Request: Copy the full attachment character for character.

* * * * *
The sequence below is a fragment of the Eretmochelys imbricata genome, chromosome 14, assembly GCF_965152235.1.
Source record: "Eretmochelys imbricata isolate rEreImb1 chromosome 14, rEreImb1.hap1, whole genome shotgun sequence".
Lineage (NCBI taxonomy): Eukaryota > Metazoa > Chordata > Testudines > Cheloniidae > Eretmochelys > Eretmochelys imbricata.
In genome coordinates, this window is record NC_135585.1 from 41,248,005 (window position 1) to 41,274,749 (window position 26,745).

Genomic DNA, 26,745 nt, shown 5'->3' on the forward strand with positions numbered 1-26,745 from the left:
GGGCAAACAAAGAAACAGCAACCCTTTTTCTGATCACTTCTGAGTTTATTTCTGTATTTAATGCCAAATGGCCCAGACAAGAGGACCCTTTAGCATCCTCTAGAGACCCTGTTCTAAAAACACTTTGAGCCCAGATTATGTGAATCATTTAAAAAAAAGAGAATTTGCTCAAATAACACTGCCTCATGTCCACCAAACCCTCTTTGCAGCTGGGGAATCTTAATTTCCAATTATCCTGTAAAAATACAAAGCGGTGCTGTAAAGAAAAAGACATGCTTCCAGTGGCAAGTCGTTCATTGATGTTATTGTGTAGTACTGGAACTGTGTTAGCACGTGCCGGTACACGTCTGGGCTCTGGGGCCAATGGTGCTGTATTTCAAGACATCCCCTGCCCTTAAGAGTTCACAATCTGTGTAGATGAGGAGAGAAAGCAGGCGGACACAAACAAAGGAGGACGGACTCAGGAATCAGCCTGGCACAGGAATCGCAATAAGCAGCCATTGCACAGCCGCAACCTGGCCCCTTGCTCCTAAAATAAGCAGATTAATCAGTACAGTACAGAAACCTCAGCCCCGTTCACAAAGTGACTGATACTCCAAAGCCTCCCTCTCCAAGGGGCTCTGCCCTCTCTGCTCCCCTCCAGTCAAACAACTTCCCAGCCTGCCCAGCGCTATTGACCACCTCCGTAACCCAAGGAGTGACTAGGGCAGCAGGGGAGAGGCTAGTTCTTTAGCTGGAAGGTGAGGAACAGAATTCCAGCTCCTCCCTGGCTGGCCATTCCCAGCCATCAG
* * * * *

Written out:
The sequence below is a fragment of the Eretmochelys imbricata genome, chromosome 14, assembly GCF_965152235.1.
Source record: "Eretmochelys imbricata isolate rEreImb1 chromosome 14, rEreImb1.hap1, whole genome shotgun sequence".
Lineage (NCBI taxonomy): Eukaryota > Metazoa > Chordata > Testudines > Cheloniidae > Eretmochelys > Eretmochelys imbricata.
In genome coordinates, this window is record NC_135585.1 from 41,248,005 (window position 1) to 41,274,749 (window position 26,745).

Genomic DNA, 26,745 nt, shown 5'->3' on the forward strand with positions numbered 1-26,745 from the left:
GGGCAAACAAAGAAACAGCAACCCTTTTTCTGATCACTTCTGAGTTTATTTCTGTATTTAATGCCAAATGGCCCAGACAAGAGGACCCTTTAGCATCCTCTAGAGACCCTGTTCTAAAAACACTTTGAGCCCAGATTATGTGAATCATTTAAAAAAAAGAGAATTTGCTCAAATAACACTGCCTCATGTCCACCAAACCCTCTTTGCAGCTGGGGAATCTTAATTTCCAATTATCCTGTAAAAATACAAAGCGGTGCTGTAAAGAAAAAGACATGCTTCCAGTGGCAAGTCGTTCATTGATGTTATTGTGTAGTACTGGAACTGTGTTAGCACGTGCCGGTACACGTCTGGGCTCTGGGGCCAATGGTGCTGTATTTCAAGACATCCCCTGCCCTTAAGAGTTCACAATCTGTGTAGATGAGGAGAGAAAGCAGGCGGACACAAACAAAGGAGGACGGACTCAGGAATCAGCCTGGCACAGGAATCGCAATAAGCAGCCATTGCACAGCCGCAACCTGGCCCCTTGCTCCTAAAATAAGCAGATTAATCAGTACAGTACAGAAACCTCAGCCCCGTTCACAAAGTGACTGATACTCCAAAGCCTCCCTCTCCAAGGGGCTCTGCCCTCTCTGCTCCCCTCCAGTCAAACAACTTCCCAGCCTGCCCAGCGCTATTGACCACCTCCGTAACCCAAGGAGTGACTAGGGCAGCAGGGGAGAGGCTAGTTCTTTAGCTGGAAGGTGAGGAACAGAATTCCAGCTCCTCCCTGGCTGGCCATTCCCAGCCATCAG